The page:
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I know there is probably several answers about this in tex.stackexchange.com, but they tend to be very technical and difficult to understand or they have really long codes of more than 5 lines, so is there a simple way to change fonts, including math fonts inline in Latex, that is in PDFLatex (NOT LuaTex or XeLatex) ?

right now I'am trying to use the $\varepsilonup$ of the txfonts package instead of the usual $\varepsilon$ of the standard Computer Modern that I don't like because it is made with lines that are too thin and doesn't match the rest of the font, but I don't want to change all of my text to the txfonts package since I am making a beamer presentation and I would like to keep the global font as being \documentclass[serif]{beamer}.

But this is a recurring thing with me because I like to write my texts in a highly stylised way, and in other ocasions I always hit this wall when it comes to using other fonts in only some sections of the text or of using other specific glyphs of other fonts, be them mathematical or not, and since I am asking this, I would also like to ask how to input in a Latex document a specific "user made" font or glyph, I know this can be done because afriend of mine used a pdf file of a stylised 'r' glyph that David Griffiths uses in his book on eletrodynamics and that he disponibilizes this glyph in his site for download, so there is some way to make this pdf file of a glyph into a font element instead of a simple image to be put in the Latex. I am asking this because although I am somewhat satisfied with the epsilon from txfonts it is still not exactly what I have in mind as the ideal epsilon and I am somewhat close to finishing a epsilon glyph in metapost, that is, it will generate a pdf or svg file from code and I still dont know how to use this file as a font glyph in Latex. I also would like to re-make that classical mathematical font that was used in mathematics texts and text-books in the end of the 19th century and beguining of the 20th century, that all familiar font that was used in texts such as G.H. Hardy "A course of pure mathematics", his orientator book in mechanics E. T. Whittaker's "A treatise on classical dynamics", Courant's books in Differential and Integral Calculus, perhaps Fermi's book of Thermodynamics, etc. I once asked about this in a fonts reddit and first someone said that it was Computer Modern which is obviously false, latter he said that Computer Modern was made to immitate that font and latter he said it is a font, or type of font or family of fonts, apparently called Scotch Roman, but I can't seem to find a decent one to use in my texts, so I will try to make one myself as a hobby in the future.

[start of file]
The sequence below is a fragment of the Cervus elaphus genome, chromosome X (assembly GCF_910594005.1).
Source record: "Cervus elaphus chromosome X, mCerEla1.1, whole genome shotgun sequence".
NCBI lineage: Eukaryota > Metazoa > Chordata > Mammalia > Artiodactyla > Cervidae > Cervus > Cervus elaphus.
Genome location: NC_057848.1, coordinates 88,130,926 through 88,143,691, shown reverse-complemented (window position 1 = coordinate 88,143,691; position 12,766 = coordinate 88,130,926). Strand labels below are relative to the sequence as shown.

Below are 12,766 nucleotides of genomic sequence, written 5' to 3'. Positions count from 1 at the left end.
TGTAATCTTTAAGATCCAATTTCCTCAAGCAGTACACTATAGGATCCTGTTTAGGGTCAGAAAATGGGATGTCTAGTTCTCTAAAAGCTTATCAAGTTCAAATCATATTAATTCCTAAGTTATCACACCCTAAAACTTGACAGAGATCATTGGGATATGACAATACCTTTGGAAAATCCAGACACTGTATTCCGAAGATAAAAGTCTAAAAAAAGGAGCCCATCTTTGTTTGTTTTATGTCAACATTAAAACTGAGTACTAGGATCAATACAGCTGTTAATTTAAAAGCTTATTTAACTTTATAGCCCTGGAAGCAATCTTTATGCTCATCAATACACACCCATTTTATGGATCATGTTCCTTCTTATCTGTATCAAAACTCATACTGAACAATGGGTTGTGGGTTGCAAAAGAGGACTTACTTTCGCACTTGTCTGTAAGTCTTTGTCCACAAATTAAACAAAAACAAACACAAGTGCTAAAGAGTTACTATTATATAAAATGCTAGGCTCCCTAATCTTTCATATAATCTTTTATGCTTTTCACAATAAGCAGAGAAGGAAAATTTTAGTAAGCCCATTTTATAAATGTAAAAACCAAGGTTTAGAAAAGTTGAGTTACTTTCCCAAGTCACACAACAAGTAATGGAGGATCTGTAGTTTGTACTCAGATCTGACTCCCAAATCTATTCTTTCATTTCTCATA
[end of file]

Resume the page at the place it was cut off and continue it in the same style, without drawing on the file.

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If you’re using OpenType math fonts with unicode-math, there’s a standard command for this. For example,

\setmathfont{Latin Modern Math}
\setmathfont{TeX Gyre Termes Math}[range=\mitvarepsilon]

In unicode-math, mathematical italic letters begin with \mit, mathematical upright letters with \mup, bold upright letters with \mbfup, etc. See the symbol list for a complete listing.

My advice is to use unicode-math for your Beamer presentations, unless there is some specific reason that won’t work for a particular document. You aren’t submitting your Beamer source to one of the journals that still hasn’t upgraded from 8-bit fonts in 2021.

In legacy LaTeX, you want to open up the .sty file, find the lines of code that define the symbol you want to use and the symbol font that contains it, and copy those. Typically, this will be a \DeclareSymbolFont command followed by \DeclareMathSymbol, but newtxmath is one of the packages that makes it more complicated. The commands are split between newtxmath.sty and untxmia.fd, and need some modification to work in a stand-alone document. Unfortunately, the code will be different for every package.

\documentclass{article}
\usepackage[T1]{fontenc}
\usepackage{amsmath, amssymb}

\DeclareFontFamily{U}{ntxmia}{\skewchar \font =127}
\DeclareFontShape{U}{ntxmia}{m}{it}{
  <-> ntxmia}{}    
\DeclareFontShape{U}{ntxmia}{b}{it}{
  <-> ntxbmia}{}

\DeclareFontShape{U}{ntxmia}{m}{sl}{<->ssub * ntxmia/m/it}{}
\DeclareFontShape{U}{ntxmia}{bx}{it}{<->ssub * ntxmia/b/it}{}
\DeclareFontShape{U}{ntxmia}{b}{sl}{<->ssub * ntxmia/b/it}{}
\DeclareFontShape{U}{ntxmia}{bx}{sl}{<->ssub * ntxmia/b/sl}{}

\DeclareSymbolFont{ntxletters}{U}{ntxmia}{m}{it}
\SetSymbolFont{ntxletters}{bold}{U}{ntxmia}{b}{it}
\DeclareFontSubstitution{U}{ntxmia}{m}{it}
\DeclareMathSymbol{\varepsilon}{\mathord}{ntxletters}{34}

\begin{document}
Computer Modern \(\epsilon\), newtx \(\varepsilon\).

{\bfseries\boldmath Computer Modern  \(\epsilon\), newtx \(\varepsilon\).}
\end{document}

Also be aware that legacy TeX limits you to sixteen 8-bit math alphabets, and this will use up one of them. You can work around this by declaring a symbol to switch to text mode.

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